Referring back to
It is presumed that, for purposes of this invention, a transmitting modem is transmitting, to modem 30 over communications channel LP, a DMT signal that includes constant phase pilot signals on multiple subchannel frequencies. It is also presumed that the initialization and establishment of a DSL communications session between modem 30 and the transmitting modem has already been established; alternatively, it is also contemplated that the operations of modem 30 shown in
In process 80, controller 40 selects the subset of j pilot tones from the full set of c tones that are to be analyzed for updating of their respective timing reference signals. As mentioned above, these j pilot tones may number as few as zero, but typically is contemplated to include at least one pilot tone. The selection made in process 80 may be a periodic cycling-through of each of the c pilot tones so that each has its timing reference periodically adjusted, or may be a random selection (accomplishing the same end over time), or alternatively may be an “educated” selection so that only “valid” pilot tones, as measured during initialization or periodic channel maintenance, are used in the timing reference update procedure. In any case, the other c-j pilot tones will be used in timing recovery, as will be described. In process 82, modem 30 receives and demodulates these multiple pilot signals (along with the data and control information being simultaneously communicated on the other tones or subchannels in the DMT spectrum), in the conventional manner. As mentioned above, because both timing recovery and reference signal update are preferably performed over multiple frames, it is contemplated that demodulation process 82 will be performed over those multiple frames. The remaining functions in the flow diagram of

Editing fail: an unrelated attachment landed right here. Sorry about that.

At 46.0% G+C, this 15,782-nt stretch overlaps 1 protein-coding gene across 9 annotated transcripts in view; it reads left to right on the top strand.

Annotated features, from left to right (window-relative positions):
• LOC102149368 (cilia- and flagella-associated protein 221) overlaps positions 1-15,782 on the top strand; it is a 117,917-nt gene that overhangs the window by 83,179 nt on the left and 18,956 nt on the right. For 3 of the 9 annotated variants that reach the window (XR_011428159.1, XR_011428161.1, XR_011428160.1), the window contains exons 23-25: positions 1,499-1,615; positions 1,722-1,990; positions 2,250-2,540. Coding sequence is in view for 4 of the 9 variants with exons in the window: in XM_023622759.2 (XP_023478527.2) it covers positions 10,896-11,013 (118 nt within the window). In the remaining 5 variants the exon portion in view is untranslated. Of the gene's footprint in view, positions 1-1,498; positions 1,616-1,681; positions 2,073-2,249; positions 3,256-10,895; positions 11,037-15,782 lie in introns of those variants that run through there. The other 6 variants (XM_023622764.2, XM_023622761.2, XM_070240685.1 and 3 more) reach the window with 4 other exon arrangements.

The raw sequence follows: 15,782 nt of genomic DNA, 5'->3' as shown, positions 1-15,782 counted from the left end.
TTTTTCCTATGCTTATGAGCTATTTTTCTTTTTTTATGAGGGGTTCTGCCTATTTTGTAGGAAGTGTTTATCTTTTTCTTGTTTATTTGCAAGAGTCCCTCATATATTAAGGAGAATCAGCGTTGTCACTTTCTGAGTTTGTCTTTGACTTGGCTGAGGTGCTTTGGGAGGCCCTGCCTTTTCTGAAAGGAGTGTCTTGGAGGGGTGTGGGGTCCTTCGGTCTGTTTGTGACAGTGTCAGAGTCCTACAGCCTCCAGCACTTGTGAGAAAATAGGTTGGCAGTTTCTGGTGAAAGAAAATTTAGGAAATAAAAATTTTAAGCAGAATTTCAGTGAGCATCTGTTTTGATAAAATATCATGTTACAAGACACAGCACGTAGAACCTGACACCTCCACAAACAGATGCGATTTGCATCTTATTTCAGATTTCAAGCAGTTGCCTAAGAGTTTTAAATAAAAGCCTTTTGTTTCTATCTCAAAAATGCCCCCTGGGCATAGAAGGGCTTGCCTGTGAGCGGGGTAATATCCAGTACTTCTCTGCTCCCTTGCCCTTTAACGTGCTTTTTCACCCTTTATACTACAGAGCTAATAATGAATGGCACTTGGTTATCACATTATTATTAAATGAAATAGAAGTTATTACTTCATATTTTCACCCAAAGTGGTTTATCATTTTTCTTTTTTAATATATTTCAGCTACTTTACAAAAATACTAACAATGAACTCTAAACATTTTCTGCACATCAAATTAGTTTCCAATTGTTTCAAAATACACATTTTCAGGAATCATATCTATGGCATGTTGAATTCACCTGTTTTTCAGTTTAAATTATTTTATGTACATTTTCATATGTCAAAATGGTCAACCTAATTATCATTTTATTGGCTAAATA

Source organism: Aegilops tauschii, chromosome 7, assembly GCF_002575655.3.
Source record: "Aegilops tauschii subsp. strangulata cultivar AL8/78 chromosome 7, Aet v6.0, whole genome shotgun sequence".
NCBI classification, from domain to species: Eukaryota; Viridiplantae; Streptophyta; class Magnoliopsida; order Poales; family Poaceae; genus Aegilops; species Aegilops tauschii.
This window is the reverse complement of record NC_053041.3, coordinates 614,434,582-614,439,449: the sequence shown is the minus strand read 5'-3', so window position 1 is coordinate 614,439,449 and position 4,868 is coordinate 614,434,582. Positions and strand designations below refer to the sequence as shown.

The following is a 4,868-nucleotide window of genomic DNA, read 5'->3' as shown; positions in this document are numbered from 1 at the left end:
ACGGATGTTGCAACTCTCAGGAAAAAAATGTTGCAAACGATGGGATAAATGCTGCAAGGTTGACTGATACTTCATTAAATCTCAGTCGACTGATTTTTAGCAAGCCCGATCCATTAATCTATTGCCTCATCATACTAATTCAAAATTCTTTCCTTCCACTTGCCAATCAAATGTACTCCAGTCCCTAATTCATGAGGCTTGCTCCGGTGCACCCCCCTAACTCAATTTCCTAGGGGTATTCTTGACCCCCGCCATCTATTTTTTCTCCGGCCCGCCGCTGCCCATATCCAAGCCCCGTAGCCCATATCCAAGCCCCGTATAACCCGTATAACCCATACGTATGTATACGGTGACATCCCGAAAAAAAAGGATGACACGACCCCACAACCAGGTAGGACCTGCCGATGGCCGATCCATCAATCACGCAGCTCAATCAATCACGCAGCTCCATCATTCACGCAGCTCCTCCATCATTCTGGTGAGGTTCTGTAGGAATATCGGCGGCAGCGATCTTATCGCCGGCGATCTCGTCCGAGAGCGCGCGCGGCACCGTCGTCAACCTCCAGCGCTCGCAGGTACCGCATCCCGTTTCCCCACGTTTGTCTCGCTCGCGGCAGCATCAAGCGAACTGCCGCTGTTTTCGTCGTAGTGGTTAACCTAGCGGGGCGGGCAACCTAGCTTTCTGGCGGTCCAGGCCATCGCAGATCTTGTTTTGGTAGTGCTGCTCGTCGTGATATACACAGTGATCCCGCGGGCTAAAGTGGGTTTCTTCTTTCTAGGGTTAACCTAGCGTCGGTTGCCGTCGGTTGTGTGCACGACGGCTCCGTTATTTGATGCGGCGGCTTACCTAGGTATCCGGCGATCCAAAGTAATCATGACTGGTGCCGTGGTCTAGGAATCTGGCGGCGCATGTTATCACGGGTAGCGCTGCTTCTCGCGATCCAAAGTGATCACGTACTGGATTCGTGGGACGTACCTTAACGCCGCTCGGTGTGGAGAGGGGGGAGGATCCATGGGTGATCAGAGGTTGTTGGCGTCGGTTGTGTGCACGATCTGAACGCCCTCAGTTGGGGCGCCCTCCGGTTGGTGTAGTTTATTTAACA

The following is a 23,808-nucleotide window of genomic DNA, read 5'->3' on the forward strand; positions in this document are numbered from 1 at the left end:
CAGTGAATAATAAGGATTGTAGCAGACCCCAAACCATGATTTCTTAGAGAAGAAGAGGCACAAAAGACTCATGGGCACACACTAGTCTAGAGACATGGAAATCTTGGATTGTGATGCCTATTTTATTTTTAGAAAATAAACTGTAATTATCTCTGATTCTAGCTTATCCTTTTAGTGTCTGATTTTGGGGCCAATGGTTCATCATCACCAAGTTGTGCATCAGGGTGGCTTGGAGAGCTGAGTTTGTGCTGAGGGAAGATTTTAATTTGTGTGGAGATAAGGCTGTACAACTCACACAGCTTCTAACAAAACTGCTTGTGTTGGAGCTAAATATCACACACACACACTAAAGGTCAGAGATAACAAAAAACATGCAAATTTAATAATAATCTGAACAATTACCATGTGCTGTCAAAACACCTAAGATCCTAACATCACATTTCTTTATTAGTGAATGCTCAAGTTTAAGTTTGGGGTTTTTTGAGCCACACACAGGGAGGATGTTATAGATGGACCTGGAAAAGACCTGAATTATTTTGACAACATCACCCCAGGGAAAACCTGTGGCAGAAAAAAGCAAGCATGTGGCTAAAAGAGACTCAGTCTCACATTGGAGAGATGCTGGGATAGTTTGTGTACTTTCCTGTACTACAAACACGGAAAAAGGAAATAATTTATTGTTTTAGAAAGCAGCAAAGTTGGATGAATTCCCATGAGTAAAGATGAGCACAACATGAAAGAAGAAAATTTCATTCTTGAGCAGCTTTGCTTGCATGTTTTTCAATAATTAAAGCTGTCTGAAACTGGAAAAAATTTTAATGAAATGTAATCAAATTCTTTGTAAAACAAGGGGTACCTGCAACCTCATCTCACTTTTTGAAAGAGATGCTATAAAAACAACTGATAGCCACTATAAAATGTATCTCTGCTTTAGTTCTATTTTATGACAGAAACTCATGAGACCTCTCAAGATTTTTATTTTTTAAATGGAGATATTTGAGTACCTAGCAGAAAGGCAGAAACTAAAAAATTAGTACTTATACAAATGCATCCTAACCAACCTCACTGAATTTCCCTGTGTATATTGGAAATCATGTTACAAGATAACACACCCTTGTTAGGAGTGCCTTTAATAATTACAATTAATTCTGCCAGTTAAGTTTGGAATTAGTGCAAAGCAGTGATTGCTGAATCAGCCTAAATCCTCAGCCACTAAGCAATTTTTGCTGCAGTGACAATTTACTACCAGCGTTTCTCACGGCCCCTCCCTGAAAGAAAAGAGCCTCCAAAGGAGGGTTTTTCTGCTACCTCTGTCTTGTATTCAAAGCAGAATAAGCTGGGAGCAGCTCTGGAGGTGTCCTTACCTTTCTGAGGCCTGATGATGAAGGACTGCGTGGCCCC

In process 84, summing timing error estimate function 43 compares each of the remaining subset of c-j pilot tones that are not selected in process 80 for update of the timing reference to their respective reference signals Xr(k), to derive a summed phase error estimate ΘΣ. Process 84 may be performed in substantially the conventional manner for determining the phase error estimate Θ for a single pilot signal, as described above relative to
ΘΣ =g P1ΘP1 +g P2ΘP2 + . . . +g PTΘPT (3)
summed over those c-j pilot tones not selected in process 80, and where gPk is a weighting factor applied to each of these pilot tones. For example, it is contemplated that higher frequency pilot tones may provide better accuracy in phase error measurement, and as such it may be useful to more heavily weight high frequency pilot tones in the weighed sum of process 86; in addition, or alternatively, the SNR of the various pilot tone subchannels measured during initialization may be used to set the weighting factors gPk, so that better-performing channels may more heavily weight the summed phase error estimate ΘΣ. This summed phase error estimate Θs is forwarded to timing error tracking function 45.